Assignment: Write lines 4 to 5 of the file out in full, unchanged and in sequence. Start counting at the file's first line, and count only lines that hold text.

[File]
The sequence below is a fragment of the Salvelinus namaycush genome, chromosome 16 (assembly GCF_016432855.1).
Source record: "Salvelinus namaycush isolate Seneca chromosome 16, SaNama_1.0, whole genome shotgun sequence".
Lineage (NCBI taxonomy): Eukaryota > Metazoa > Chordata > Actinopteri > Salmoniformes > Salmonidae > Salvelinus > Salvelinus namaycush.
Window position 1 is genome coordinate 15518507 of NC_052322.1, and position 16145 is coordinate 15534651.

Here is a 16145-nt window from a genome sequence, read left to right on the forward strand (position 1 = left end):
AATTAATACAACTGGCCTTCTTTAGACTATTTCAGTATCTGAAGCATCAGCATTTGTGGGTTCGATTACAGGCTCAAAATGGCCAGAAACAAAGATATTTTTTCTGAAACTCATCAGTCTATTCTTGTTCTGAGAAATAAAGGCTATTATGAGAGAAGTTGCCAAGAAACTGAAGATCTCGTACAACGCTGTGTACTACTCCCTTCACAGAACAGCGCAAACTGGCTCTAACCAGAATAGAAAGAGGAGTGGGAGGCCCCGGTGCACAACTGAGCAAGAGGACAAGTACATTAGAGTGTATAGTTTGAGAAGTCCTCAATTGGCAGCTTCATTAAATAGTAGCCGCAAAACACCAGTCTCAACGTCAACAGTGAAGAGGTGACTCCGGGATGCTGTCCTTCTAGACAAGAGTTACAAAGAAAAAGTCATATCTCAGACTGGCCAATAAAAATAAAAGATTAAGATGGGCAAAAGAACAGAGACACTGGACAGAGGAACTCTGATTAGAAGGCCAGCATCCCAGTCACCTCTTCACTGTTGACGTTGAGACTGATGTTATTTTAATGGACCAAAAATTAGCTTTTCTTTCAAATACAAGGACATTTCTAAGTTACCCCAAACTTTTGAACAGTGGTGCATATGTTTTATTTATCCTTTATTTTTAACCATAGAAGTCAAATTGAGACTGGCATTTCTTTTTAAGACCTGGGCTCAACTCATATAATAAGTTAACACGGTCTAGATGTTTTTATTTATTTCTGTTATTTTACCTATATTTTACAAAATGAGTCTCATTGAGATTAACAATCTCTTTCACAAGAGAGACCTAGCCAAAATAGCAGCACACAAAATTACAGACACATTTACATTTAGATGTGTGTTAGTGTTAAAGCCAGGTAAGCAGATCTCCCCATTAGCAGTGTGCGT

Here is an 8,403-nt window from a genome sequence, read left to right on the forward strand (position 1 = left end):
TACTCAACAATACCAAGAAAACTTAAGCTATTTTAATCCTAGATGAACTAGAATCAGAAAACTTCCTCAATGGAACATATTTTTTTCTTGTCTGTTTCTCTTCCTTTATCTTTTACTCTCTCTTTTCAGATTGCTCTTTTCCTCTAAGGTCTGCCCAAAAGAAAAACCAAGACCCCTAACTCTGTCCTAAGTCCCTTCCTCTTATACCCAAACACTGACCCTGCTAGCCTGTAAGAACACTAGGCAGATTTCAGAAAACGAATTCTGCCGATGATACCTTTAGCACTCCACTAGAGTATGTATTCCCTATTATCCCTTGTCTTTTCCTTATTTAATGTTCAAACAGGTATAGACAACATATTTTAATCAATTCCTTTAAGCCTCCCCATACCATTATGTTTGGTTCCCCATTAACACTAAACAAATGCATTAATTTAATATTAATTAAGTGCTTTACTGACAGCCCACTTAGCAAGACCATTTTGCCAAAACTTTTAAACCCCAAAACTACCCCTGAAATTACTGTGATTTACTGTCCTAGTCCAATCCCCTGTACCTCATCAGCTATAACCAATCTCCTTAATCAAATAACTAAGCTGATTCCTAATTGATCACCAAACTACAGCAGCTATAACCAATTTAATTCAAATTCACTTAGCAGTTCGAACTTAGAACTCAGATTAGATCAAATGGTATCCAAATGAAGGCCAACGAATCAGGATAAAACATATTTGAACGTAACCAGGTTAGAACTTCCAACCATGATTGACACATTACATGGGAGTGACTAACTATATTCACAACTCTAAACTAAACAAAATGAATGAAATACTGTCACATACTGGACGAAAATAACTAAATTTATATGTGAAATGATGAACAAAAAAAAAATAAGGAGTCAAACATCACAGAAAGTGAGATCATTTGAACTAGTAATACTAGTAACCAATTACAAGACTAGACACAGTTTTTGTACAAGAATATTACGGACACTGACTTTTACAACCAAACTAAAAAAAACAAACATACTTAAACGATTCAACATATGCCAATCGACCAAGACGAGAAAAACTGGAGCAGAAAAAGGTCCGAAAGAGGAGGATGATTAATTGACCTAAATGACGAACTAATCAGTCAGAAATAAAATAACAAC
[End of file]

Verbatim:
Window position 1 is genome coordinate 15518507 of NC_052322.1, and position 16145 is coordinate 15534651.

Here is a 16145-nt window from a genome sequence, read left to right on the forward strand (position 1 = left end):